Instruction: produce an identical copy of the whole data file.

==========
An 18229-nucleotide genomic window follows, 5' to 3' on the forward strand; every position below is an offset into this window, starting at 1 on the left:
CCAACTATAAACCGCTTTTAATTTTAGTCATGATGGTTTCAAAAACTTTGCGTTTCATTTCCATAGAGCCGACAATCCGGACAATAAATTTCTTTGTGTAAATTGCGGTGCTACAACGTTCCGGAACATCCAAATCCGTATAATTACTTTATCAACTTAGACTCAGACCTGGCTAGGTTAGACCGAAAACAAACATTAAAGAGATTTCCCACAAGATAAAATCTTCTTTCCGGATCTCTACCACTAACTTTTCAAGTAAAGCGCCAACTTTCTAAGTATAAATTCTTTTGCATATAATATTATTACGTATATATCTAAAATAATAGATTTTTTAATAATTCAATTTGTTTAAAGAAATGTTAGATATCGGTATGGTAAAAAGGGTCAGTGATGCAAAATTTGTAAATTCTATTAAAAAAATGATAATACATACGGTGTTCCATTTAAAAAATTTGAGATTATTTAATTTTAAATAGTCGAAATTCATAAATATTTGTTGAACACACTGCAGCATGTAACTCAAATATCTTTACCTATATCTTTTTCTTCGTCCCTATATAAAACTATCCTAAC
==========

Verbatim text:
An 18229-nucleotide genomic window follows, 5' to 3' on the forward strand; every position below is an offset into this window, starting at 1 on the left:
CCAACTATAAACCGCTTTTAATTTTAGTCATGATGGTTTCAAAAACTTTGCGTTTCATTTCCATAGAGCCGACAATCCGGACAATAAATTTCTTTGTGTAAATTGCGGTGCTACAACGTTCCGGAACATCCAAATCCGTATAATTACTTTATCAACTTAGACTCAGACCTGGCTAGGTTAGACCGAAAACAAACATTAAAGAGATTTCCCACAAGATAAAATCTTCTTTCCGGATCTCTACCACTAACTTTTCAAGTAAAGCGCCAACTTTCTAAGTATAAATTCTTTTGCATATAATATTATTACGTATATATCTAAAATAATAGATTTTTTAATAATTCAATTTGTTTAAAGAAATGTTAGATATCGGTATGGTAAAAAGGGTCAGTGATGCAAAATTTGTAAATTCTATTAAAAAAATGATAATACATACGGTGTTCCATTTAAAAAATTTGAGATTATTTAATTTTAAATAGTCGAAATTCATAAATATTTGTTGAACACACTGCAGCATGTAACTCAAATATCTTTACCTATATCTTTTTCTTCGTCCCTATATAAAACTATCCTAAC